But Rick was there, leaning back in one of the little spindly café chairs that looked like it might break under his weight, and sipping some frothy drink. When I sat down, he shook my hand again, and then we just sort of . . . started talking.
Which I know isn’t a big deal, because, like, people talk all the time. But not me. I mean, I talk to Kendall, because she’s my best friend and has been forever and we tell each other everything. I talk to my parents, in Spanish mostly, which is still a bit easier for me, funnily enough (although I’m sure you can tell I have an absolutely superb grasp of the English language). But with everyone else? It’s kind of like the fewer syllables I can use, the better. I mumble my way through life. I just can’t make myself say what I’m thinking most of the time.
So yeah, it was pleasantly surprising to be able to talk to Rick. He asked me questions, and waited patiently while I answered them, and then offered information about himself. He lived with his parents in a really nice part of town, although pretty close to me, and had a sister and a cat. And I told him, a bit defensively, that I lived with my parents in a crappy little apartment that didn’t allow pets, and that my dad worked on computers and my mom worked at a gas station so we could have a little extra income. I was all set for Rick to be all judgey or awkward (or worse, feel bad for me) about my poorness, but he didn’t seem to care about that at all. He actually seemed to genuinely want to get to know me.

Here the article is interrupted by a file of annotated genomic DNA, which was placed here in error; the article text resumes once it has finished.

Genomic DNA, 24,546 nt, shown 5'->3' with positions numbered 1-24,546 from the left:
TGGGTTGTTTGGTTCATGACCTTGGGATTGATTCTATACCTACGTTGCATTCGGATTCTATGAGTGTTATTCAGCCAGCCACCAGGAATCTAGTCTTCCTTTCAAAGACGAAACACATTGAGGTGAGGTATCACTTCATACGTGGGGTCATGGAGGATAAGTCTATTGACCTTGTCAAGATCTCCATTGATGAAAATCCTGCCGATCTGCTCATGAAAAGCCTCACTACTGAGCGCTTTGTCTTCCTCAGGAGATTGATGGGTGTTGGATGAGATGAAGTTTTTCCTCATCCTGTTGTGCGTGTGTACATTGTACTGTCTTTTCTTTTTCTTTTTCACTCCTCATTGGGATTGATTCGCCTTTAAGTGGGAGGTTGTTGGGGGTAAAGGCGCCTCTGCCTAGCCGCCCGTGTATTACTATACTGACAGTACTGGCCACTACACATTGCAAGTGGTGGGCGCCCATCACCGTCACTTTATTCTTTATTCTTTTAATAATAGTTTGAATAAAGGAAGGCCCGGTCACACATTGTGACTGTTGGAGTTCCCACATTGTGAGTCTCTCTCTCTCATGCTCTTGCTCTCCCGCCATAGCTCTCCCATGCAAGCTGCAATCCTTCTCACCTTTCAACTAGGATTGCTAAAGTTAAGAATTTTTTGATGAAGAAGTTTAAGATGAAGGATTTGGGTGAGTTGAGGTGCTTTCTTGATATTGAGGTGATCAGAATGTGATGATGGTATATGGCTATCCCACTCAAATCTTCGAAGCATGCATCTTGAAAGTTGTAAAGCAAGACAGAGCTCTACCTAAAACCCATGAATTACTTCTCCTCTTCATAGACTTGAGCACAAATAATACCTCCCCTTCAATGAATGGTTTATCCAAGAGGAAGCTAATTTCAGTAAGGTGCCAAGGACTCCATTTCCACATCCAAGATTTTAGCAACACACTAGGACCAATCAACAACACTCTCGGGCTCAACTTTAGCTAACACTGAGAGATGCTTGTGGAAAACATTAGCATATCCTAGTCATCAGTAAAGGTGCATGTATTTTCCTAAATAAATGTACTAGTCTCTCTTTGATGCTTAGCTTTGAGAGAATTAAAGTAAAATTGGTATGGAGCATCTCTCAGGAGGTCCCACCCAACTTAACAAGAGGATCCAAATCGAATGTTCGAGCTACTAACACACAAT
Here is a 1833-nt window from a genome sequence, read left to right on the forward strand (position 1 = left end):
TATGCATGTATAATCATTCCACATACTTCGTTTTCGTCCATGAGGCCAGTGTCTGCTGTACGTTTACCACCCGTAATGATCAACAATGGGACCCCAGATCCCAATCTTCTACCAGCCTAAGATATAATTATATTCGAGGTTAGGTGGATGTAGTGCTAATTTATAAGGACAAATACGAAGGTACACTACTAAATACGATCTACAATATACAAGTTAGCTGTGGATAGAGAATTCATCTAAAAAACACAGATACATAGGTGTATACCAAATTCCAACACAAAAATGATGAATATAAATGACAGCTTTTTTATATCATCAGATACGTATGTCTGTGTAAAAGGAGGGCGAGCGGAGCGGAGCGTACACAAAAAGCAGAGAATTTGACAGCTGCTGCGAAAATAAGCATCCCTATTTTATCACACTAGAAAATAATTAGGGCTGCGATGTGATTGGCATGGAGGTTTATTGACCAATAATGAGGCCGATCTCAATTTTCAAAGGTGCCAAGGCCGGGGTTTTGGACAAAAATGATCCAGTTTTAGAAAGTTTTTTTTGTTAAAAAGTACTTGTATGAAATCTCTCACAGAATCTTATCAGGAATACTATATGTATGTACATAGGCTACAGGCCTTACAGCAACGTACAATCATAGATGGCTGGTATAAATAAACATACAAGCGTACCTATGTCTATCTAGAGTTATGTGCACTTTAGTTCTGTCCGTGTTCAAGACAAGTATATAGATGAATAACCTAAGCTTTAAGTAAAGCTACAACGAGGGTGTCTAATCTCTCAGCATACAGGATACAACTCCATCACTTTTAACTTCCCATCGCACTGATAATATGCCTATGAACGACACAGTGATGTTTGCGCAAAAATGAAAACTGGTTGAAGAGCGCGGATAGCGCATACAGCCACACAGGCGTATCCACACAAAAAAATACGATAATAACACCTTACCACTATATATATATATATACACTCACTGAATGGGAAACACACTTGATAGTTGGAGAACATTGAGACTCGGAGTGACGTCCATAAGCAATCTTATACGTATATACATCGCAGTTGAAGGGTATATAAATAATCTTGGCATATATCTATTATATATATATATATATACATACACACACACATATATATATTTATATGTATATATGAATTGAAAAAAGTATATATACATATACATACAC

About J.K. Pendragon:
J.K. Pendragon is a Canadian author with a love of all things romantic and fantastical. They first came to the queer-fiction community through m/m romance, but soon began to branch off into writing other queer fiction. As a bisexual and genderqueer person, J.K. is dedicated to producing diverse, entertaining fiction that showcases characters across the rainbow spectrum, and provides queer characters with the happy endings they are so often denied.
After writing in the romance community for several years, Junior Hero Blues is J.K.'s first book for young adults. Having been very positively affected by the queer books they came across as a teen, J.K. hopes their young adult books can have a similar effect on teens who may have a harder time finding books about people like themselves.
Notable works by J.K. Pendragon include Ink & Flowers, a contemporary romance novel with coming out themes, and To Summon Nightmares, a horror-fantasy that follows the journey of a young trans man into a world of magic and danger. To Summon Nightmares is the winner of the 2015 Rainbow Awards' Best Transgender Fiction award. J.K. also contributed to Less Than Three Press's Geek Out: A Collection of Trans and Genderqueer Romance.
J.K. currently resides in British Columbia, Canada, with a boyfriend, a cat, and a large collection of artisanal teas that they really need to get around to drinking. They are always happy to chat, and can be reached at firstname.lastname@example.org and on twitter @JKPendragon.
Connect with J.K.:
- Website: www.jkpendragon.com
- Blog: www.jkpendragon.com/blog
- Twitter: @JKPendragon
- Tumblr: jkpendragon.tumblr.com
To celebrate the release of Junior Hero Blues, three lucky winners will receive $15 in Amazon Credit! Leave a comment with your contact info to enter the contest. Entries close at midnight, Eastern time, on November 12, 2016. Contest is NOT restricted to U.S. entries. Thanks for following the tour, and don’t forget to leave your contact info!